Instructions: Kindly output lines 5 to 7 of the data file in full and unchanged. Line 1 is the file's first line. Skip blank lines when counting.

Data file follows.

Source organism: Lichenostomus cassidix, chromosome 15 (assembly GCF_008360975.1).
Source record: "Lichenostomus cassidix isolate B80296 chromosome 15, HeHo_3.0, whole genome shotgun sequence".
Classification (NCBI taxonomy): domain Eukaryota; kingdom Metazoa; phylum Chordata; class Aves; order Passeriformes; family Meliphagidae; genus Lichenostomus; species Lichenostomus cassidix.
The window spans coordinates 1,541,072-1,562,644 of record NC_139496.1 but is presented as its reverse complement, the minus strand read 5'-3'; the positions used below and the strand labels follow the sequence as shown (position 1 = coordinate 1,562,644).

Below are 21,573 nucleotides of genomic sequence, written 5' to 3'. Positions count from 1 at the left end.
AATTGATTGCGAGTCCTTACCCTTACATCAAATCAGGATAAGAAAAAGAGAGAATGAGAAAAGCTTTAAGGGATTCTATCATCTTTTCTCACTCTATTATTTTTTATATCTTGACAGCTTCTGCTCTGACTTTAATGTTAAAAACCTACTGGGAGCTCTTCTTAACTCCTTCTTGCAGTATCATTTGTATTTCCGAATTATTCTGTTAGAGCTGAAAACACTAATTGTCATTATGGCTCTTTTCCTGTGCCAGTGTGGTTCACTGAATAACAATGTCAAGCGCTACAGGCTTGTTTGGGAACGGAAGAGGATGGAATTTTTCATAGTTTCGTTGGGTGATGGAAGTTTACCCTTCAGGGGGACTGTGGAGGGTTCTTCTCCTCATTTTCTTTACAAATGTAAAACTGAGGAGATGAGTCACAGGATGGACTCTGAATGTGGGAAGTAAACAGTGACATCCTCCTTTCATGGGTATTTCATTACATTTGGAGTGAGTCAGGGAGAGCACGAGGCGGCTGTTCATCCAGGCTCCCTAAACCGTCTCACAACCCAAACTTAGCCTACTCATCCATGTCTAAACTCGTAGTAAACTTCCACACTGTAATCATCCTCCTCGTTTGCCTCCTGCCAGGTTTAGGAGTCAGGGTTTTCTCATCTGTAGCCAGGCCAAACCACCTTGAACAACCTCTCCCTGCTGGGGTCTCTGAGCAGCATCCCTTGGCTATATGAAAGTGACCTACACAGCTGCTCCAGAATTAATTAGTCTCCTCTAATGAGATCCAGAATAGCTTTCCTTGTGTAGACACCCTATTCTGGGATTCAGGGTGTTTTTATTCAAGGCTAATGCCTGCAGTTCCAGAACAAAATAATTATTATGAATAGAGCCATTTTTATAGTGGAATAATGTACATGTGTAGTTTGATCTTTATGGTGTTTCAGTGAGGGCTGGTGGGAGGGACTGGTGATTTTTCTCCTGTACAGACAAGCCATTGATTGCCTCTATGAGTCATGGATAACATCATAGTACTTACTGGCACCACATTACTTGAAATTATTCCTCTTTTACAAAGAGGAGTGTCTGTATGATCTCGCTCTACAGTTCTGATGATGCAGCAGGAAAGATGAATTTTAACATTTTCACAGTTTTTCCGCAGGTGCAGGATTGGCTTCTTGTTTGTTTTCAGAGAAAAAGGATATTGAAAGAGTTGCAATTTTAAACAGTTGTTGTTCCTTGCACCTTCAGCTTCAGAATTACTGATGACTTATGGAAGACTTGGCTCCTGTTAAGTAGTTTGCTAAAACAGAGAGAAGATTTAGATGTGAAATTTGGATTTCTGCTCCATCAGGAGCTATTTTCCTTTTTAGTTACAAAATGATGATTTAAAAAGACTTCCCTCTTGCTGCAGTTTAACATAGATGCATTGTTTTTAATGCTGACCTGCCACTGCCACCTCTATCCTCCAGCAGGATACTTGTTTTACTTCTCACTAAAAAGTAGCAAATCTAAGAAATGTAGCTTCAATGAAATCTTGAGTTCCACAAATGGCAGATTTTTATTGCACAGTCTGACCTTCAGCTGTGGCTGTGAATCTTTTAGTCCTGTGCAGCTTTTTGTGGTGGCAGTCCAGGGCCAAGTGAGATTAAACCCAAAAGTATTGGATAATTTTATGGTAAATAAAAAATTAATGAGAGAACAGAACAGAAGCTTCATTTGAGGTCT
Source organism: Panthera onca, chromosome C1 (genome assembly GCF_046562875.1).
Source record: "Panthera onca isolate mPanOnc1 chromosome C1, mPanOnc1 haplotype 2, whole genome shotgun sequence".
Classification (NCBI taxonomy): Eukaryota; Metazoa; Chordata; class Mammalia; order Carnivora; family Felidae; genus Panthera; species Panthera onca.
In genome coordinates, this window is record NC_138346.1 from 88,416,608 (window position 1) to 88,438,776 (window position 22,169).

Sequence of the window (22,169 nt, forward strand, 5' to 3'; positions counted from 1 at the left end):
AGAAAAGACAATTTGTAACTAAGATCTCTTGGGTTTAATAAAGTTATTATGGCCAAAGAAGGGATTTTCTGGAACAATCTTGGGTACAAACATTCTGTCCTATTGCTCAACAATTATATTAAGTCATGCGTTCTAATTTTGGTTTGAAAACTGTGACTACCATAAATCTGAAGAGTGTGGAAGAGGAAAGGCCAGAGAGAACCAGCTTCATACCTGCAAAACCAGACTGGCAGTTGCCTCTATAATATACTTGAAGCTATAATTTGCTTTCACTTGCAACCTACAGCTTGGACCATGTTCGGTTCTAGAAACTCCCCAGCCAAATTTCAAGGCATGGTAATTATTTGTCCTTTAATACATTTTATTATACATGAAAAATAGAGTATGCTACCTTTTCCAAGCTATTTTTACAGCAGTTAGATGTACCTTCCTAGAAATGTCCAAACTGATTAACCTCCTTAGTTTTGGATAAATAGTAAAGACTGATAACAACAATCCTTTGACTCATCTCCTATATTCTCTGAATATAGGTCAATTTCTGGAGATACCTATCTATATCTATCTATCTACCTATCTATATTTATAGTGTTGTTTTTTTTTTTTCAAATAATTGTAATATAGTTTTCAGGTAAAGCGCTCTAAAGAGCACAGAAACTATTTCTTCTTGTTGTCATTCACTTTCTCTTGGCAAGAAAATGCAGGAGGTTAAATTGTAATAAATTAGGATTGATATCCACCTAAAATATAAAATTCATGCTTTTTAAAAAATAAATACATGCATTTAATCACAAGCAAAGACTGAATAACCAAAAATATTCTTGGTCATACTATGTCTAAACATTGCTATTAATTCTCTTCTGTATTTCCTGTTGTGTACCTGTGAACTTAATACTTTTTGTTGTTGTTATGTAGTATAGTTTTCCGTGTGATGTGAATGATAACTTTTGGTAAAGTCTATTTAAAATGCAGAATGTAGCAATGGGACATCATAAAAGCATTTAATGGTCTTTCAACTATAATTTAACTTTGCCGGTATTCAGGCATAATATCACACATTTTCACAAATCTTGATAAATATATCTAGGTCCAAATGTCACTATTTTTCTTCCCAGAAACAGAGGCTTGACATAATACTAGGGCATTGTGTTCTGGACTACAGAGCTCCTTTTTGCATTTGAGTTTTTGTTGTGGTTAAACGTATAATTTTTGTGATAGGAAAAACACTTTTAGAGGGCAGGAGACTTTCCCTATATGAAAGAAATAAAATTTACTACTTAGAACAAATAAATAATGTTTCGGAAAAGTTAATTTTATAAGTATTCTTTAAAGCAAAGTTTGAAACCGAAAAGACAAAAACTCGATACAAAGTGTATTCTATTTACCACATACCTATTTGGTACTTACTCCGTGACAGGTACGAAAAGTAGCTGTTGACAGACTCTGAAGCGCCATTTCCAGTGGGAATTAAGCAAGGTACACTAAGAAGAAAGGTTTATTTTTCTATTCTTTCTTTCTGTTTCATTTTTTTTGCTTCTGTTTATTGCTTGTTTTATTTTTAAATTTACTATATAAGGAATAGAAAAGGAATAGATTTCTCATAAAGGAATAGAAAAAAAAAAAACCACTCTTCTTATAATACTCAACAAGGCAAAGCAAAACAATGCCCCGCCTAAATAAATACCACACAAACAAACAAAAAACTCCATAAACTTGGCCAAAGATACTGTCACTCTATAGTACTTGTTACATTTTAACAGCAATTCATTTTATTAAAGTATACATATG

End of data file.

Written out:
Below are 21,573 nucleotides of genomic sequence, written 5' to 3'. Positions count from 1 at the left end.
AATTGATTGCGAGTCCTTACCCTTACATCAAATCAGGATAAGAAAAAGAGAGAATGAGAAAAGCTTTAAGGGATTCTATCATCTTTTCTCACTCTATTATTTTTTATATCTTGACAGCTTCTGCTCTGACTTTAATGTTAAAAACCTACTGGGAGCTCTTCTTAACTCCTTCTTGCAGTATCATTTGTATTTCCGAATTATTCTGTTAGAGCTGAAAACACTAATTGTCATTATGGCTCTTTTCCTGTGCCAGTGTGGTTCACTGAATAACAATGTCAAGCGCTACAGGCTTGTTTGGGAACGGAAGAGGATGGAATTTTTCATAGTTTCGTTGGGTGATGGAAGTTTACCCTTCAGGGGGACTGTGGAGGGTTCTTCTCCTCATTTTCTTTACAAATGTAAAACTGAGGAGATGAGTCACAGGATGGACTCTGAATGTGGGAAGTAAACAGTGACATCCTCCTTTCATGGGTATTTCATTACATTTGGAGTGAGTCAGGGAGAGCACGAGGCGGCTGTTCATCCAGGCTCCCTAAACCGTCTCACAACCCAAACTTAGCCTACTCATCCATGTCTAAACTCGTAGTAAACTTCCACACTGTAATCATCCTCCTCGTTTGCCTCCTGCCAGGTTTAGGAGTCAGGGTTTTCTCATCTGTAGCCAGGCCAAACCACCTTGAACAACCTCTCCCTGCTGGGGTCTCTGAGCAGCATCCCTTGGCTATATGAAAGTGACCTACACAGCTGCTCCAGAATTAATTAGTCTCCTCTAATGAGATCCAGAATAGCTTTCCTTGTGTAGACACCCTATTCTGGGATTCAGGGTGTTTTTATTCAAGGCTAATGCCTGCAGTTCCAGAACAAAATAATTATTATGAATAGAGCCATTTTTATAGTGGAATAATGTACATGTGTAGTTTGATCTTTATGGTGTTTCAGTGAGGGCTGGTGGGAGGGACTGGTGATTTTTCTCCTGTACAGACAAGCCATTGATTGCCTCTATGAGTCATGGATAACATCATAGTACTTACTGGCACCACATTACTTGAAATTATTCCTCTTTTACAAAGAGGAGTGTCTGTATGATCTCGCTCTACAGTTCTGATGATGCAGCAGGAAAGATGAATTTTAACATTTTCACAGTTTTTCCGCAGGTGCAGGATTGGCTTCTTGTTTGTTTTCAGAGAAAAAGGATATTGAAAGAGTTGCAATTTTAAACAGTTGTTGTTCCTTGCACCTTCAGCTTCAGAATTACTGATGACTTATGGAAGACTTGGCTCCTGTTAAGTAGTTTGCTAAAACAGAGAGAAGATTTAGATGTGAAATTTGGATTTCTGCTCCATCAGGAGCTATTTTCCTTTTTAGTTACAAAATGATGATTTAAAAAGACTTCCCTCTTGCTGCAGTTTAACATAGATGCATTGTTTTTAATGCTGACCTGCCACTGCCACCTCTATCCTCCAGCAGGATACTTGTTTTACTTCTCACTAAAAAGTAGCAAATCTAAGAAATGTAGCTTCAATGAAATCTTGAGTTCCACAAATGGCAGATTTTTATTGCACAGTCTGACCTTCAGCTGTGGCTGTGAATCTTTTAGTCCTGTGCAGCTTTTTGTGGTGGCAGTCCAGGGCCAAGTGAGATTAAACCCAAAAGTATTGGATAATTTTATGGTAAATAAAAAATTAATGAGAGAACAGAACAGAAGCTTCATTTGAGGTCT
Source organism: Panthera onca, chromosome C1 (genome assembly GCF_046562875.1).